This leads into our sixth project of the semester where we will use the randomization test for two means to determine whether the observed difference was significant. We will use StatCrunch for this test, although there are many other tools out there that can be used. My students will then move on to apply this test to two sets of data they collected. I will blog about the outcomes of that project in my next post.

Bootstrap – Matched Pairs

Bootstrap – Matched Pairs

This week I began with a bootstrap project for a paired-difference/matched-pairs scenario.

Download a pdf of the Project Here

One of my goals is to get students working with data they have collected, so I had students collect prices for 25 identical items at two stores. We used this for one of the investigations.

Investigation 1

A researched was investigating whether sons are taller than their fathers. My students were provided with 13 matched pairs. I had them find the difference for each pair (d = father’s height – son’s height). They had to determine whether to expect differences that were positive or differences that were negative. This is an important skill when setting up the alternative hypothesis, and I was happy with how my students understood what type of differences to expect.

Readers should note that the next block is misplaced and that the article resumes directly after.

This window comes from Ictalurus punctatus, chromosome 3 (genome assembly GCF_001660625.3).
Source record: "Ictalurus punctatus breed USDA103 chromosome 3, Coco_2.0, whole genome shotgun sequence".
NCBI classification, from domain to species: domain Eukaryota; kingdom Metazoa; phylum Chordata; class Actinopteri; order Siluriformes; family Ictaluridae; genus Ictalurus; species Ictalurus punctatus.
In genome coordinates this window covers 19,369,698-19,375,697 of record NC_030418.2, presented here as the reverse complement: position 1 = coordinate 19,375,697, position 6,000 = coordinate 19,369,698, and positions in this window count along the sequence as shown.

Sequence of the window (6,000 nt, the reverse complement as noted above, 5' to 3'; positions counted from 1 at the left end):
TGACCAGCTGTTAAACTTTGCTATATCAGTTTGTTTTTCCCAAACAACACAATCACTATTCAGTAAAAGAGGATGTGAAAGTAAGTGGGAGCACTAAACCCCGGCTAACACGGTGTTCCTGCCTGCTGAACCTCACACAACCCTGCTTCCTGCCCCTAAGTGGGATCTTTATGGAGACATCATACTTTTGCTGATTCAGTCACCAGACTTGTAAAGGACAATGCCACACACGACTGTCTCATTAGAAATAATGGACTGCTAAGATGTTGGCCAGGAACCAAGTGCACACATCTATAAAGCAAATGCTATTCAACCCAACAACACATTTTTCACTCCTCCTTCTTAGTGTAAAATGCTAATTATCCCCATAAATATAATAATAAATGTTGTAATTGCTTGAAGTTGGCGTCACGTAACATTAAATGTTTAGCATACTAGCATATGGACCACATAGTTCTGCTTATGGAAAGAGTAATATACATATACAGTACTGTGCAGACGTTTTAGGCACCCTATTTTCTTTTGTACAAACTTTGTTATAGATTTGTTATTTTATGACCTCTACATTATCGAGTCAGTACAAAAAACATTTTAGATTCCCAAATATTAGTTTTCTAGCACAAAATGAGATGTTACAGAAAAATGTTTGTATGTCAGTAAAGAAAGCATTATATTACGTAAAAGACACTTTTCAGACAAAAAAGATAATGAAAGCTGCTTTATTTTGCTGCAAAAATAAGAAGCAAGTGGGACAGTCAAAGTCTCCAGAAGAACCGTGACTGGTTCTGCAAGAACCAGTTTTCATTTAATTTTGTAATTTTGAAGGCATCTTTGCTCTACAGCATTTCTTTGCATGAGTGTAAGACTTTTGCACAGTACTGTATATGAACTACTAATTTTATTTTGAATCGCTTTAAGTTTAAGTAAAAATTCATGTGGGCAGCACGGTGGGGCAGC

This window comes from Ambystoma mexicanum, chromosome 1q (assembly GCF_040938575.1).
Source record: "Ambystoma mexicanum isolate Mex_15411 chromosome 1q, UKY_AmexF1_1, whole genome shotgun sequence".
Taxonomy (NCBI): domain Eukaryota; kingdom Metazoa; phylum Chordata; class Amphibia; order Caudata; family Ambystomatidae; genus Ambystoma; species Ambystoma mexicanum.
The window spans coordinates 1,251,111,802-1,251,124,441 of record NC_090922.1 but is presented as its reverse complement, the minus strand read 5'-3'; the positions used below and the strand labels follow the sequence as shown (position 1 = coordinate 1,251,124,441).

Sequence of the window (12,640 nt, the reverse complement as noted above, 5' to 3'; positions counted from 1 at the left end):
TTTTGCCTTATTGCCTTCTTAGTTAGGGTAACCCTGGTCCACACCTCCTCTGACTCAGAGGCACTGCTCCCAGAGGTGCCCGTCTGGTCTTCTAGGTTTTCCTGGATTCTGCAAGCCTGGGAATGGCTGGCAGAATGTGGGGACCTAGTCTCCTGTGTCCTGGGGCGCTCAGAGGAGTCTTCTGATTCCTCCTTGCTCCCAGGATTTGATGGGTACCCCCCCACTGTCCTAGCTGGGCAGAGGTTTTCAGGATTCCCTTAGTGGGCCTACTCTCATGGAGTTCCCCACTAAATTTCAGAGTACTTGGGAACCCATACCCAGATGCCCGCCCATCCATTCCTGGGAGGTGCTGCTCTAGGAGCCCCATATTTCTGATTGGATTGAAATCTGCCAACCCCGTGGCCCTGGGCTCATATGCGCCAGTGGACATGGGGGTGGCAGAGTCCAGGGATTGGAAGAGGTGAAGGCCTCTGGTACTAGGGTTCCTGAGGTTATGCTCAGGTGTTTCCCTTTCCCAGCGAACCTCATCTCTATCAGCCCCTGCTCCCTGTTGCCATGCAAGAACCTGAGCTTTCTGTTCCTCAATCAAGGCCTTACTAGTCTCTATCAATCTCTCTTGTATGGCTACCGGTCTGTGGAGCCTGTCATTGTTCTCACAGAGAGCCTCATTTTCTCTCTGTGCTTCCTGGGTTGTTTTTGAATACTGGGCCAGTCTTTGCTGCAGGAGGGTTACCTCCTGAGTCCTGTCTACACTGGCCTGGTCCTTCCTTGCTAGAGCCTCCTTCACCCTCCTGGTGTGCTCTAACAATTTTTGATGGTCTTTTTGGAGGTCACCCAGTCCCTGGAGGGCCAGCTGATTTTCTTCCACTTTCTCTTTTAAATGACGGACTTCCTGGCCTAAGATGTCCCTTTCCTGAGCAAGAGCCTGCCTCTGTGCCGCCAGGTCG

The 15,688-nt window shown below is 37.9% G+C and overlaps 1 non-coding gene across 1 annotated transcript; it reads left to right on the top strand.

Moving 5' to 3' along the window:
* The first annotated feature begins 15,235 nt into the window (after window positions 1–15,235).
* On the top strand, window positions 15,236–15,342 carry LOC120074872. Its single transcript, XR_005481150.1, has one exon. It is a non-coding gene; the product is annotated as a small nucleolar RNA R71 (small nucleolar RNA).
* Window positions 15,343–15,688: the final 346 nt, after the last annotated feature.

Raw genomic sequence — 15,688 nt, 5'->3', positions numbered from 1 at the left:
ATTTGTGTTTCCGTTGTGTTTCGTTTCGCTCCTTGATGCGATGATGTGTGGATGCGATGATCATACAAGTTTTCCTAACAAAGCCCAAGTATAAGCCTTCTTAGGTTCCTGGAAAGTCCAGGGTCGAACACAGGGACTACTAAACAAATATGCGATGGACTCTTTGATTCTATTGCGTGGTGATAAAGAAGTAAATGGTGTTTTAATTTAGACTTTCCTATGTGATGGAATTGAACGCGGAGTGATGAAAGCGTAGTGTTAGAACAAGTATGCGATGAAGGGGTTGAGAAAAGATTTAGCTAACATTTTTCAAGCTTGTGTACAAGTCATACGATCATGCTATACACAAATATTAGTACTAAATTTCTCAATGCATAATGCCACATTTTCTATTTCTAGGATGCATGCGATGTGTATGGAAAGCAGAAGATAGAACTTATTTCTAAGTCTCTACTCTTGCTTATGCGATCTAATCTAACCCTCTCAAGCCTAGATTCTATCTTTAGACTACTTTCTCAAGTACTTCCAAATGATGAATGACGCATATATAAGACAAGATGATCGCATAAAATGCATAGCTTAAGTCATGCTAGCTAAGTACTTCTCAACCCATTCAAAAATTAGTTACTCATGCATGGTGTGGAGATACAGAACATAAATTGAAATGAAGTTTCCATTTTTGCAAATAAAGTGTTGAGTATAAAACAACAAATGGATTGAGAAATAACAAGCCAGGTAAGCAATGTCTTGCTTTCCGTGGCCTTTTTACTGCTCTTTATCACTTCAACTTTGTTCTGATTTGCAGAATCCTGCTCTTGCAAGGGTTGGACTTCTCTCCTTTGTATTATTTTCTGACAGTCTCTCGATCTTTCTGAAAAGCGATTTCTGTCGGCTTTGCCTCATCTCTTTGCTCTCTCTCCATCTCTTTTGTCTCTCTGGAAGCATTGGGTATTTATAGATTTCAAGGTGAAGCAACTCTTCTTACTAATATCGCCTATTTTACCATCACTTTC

We applied the bootstrap method to the sample differences, and the results are shown below.


Since the interval from the 2.5th percentile to the 97.5th percentile contained 0, we were unable to conclude that there is a difference between the heights of fathers and their sons. We had a great opportunity to discuss the implication of 0 being contained in the interval – and my students were able to understand that if a difference of 0 is in the interval then it is possible that there is no difference between the two groups.